Thursday, September 22, 2005


Wired's Adam Penenberg as a pretty good interview of Arianna Huffington. Nothing new, but another celebrity (with a small "c") voicing strong statements on the power of the blogosphere and discussing traditional journalism versus citizen journalism is a good thing.

Last May, when I first heard that Arianna Huffington planned to launch a blog and news site, I glibly predicted she would attract as much traffic as she did votes for California governor (she ended up dropping out of the 2003 recall election that Arnold Schwarzenegger went on to win).

Frankly, I didn't think a liberal version of the Drudge Report that would depend on the ruminations of blognorant celebrities like Laurie David (wife of Curb Your Enthusiasm's Larry David), octogenarian news anchor Walter Cronkite and actor John Cusack could be anything more than a virtual Hollywood cocktail party.

I wasn't the only one who thought this. Days after the launch of The Huffington Post, Nikki Finke in LA Weekly compared it to "the movie equivalent of Gigli, Ishtar and Heaven's Gate rolled into one. In magazine terms, it's the disastrous clone of Tina Brown's Talk, JFK Jr.'s George or Maer Roshan's Radar." Then Finke gets really mean.

But I was wrong. Not only has Huffington delivered on her promise to create an "innovative group blog," she has created a viable business. In its first month, The Huffington Post started out with more than 700,000 visitors, according to Nielsen/NetRatings. By inking deals with AOL, Tribune Media Services and Yahoo, site traffic has grown to almost 1.5 million readers a month -- a leap of more than 60 percent from the prior month -- who click through 10 million pages.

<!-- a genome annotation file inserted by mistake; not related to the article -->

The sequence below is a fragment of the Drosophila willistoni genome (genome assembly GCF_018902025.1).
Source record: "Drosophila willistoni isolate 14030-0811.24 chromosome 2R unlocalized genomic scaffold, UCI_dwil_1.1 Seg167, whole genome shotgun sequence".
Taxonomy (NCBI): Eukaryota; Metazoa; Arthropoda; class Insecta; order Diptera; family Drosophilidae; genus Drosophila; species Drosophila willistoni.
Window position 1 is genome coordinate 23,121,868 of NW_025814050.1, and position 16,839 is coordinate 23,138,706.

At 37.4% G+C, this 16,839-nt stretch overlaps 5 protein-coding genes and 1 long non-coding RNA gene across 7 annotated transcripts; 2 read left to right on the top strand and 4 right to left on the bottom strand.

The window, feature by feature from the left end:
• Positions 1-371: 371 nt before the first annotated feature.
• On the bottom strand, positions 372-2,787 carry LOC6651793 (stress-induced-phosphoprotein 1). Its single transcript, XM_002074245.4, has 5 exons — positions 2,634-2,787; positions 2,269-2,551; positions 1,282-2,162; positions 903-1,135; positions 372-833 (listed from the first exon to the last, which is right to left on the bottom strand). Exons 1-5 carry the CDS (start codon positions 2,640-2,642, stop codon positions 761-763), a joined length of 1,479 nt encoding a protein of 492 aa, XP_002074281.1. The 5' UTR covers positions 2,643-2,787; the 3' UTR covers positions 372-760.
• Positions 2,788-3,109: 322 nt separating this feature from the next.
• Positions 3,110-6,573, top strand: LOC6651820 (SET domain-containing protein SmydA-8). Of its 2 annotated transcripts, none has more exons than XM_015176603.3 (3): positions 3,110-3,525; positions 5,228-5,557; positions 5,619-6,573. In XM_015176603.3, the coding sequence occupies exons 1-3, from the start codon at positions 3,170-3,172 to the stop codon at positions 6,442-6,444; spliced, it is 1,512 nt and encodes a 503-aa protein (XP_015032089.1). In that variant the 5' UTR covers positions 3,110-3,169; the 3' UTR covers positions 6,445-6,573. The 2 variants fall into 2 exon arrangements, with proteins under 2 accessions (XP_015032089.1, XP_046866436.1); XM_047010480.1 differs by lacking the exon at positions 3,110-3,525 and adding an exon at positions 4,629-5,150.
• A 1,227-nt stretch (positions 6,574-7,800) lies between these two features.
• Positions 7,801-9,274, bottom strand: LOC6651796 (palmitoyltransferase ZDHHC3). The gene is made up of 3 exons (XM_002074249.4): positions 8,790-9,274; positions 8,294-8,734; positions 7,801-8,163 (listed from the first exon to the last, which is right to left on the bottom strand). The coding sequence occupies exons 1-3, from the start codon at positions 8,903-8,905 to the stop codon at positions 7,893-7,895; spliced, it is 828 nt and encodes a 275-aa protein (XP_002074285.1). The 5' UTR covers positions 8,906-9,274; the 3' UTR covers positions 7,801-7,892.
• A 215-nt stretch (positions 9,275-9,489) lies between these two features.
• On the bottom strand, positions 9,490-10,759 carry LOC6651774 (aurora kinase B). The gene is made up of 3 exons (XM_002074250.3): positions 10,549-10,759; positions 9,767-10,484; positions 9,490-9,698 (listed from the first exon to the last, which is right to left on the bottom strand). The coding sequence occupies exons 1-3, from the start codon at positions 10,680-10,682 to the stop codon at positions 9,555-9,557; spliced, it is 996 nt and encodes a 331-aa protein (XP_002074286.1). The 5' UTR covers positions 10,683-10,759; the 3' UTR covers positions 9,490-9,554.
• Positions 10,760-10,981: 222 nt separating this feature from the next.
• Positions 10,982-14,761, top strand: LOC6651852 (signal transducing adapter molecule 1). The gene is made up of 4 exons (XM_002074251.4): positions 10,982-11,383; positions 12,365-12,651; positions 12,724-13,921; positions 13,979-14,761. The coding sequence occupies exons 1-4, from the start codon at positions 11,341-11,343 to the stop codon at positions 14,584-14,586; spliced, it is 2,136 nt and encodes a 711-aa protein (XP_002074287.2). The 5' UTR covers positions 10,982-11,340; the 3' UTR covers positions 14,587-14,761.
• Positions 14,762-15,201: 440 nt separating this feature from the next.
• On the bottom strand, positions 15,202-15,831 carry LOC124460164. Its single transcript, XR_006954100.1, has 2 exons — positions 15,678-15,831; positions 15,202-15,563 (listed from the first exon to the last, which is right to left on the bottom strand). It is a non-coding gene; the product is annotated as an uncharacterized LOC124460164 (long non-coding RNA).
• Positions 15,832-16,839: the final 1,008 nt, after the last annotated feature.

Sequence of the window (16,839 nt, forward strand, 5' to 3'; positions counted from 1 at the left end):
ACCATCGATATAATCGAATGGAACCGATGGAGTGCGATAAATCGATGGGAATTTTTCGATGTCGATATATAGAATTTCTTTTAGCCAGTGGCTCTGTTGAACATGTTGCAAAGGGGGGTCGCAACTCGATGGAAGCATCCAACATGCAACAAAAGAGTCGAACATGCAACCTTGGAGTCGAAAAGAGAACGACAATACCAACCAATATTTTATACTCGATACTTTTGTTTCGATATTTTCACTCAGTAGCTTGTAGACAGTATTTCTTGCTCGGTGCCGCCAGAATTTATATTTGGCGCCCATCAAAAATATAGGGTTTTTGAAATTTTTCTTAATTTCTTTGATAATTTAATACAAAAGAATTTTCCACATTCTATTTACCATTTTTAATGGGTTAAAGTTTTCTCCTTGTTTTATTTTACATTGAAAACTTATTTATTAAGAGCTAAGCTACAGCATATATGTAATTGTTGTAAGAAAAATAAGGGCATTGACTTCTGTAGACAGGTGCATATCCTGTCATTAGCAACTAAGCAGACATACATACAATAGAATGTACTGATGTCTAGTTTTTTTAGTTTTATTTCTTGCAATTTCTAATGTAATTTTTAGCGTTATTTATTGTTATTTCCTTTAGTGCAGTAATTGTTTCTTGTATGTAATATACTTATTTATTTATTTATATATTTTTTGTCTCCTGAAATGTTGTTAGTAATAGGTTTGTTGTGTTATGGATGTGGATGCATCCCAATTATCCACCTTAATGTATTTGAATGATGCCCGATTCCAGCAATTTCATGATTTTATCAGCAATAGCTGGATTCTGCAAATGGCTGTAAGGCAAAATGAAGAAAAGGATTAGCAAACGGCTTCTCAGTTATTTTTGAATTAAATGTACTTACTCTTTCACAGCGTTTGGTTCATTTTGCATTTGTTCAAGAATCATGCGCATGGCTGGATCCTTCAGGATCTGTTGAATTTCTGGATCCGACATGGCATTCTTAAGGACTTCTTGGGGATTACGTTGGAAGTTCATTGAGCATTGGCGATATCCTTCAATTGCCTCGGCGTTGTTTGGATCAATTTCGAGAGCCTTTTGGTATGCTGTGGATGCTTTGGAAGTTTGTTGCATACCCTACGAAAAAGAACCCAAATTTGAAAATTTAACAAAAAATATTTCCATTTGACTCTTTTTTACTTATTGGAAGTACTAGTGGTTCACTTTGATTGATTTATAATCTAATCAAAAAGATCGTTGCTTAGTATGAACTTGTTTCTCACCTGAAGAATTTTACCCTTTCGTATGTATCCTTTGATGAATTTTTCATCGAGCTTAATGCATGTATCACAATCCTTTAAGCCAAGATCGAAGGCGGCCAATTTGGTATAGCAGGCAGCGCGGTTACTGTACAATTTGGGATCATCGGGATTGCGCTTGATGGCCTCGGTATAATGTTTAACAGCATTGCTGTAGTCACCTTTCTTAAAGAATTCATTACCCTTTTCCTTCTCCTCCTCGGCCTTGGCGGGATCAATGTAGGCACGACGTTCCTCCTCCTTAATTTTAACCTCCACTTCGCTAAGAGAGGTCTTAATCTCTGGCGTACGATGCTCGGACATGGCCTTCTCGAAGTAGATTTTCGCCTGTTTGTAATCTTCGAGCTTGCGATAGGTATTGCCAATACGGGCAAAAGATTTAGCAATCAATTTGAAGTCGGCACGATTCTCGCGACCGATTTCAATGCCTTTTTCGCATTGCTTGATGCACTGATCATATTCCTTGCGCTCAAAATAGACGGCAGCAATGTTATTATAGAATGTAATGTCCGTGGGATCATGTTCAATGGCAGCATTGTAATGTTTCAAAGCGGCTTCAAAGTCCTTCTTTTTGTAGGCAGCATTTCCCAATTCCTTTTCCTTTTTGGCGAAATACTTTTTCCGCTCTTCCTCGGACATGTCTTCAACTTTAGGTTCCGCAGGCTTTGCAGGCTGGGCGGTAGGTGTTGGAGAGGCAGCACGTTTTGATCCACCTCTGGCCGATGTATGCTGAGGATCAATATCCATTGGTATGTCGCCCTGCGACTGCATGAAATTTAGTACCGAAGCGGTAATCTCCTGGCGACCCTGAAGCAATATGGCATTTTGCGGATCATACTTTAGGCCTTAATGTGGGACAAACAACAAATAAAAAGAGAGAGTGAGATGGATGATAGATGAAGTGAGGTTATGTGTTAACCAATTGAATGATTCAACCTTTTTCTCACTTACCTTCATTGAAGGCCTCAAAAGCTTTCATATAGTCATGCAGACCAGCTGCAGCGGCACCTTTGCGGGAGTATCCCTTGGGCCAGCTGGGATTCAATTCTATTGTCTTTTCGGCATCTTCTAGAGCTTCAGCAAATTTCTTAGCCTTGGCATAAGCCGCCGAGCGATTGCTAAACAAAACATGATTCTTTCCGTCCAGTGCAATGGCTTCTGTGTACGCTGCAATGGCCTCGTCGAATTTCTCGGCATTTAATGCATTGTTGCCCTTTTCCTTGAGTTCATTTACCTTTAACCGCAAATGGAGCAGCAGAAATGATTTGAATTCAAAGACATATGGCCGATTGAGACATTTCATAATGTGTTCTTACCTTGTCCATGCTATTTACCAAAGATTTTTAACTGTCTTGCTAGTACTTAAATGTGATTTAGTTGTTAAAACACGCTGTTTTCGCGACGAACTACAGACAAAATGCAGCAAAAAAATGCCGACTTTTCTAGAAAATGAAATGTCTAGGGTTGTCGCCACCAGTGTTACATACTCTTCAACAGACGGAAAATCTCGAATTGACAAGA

WN: Some view blogs as being as powerful as the introduction of the printing press, ushering in a new age of citizen journalism. Others view blogging as a fad. What's your take on it?

Huffington: Simply put, blogs are the greatest breakthrough in popular journalism since Tom Paine broke onto the scene. I've been a fan -- and an advocate -- of the fast-moving blogstream ever since bloggers took the Trent Lott/Strom Thurmond story, ran with it and helped turn the smug Senate Majority Leader into the penitent former Senate Majority Leader.

When bloggers decide that something matters, they chomp down hard and refuse to let go. They're the true pit bulls of reporting. The only way to get them off a story is to cut off their heads (and even then you'll need to pry their jaws open). They almost all work alone, but, ironically, it's their collective effort that makes them so effective. They share their work freely, feed off one another's work, argue with each other, and add to the story dialectically. All of which has made the blogosphere the most vital news source in our country -- and led me to take a flying leap into it with The Huffington Post.
(full article)

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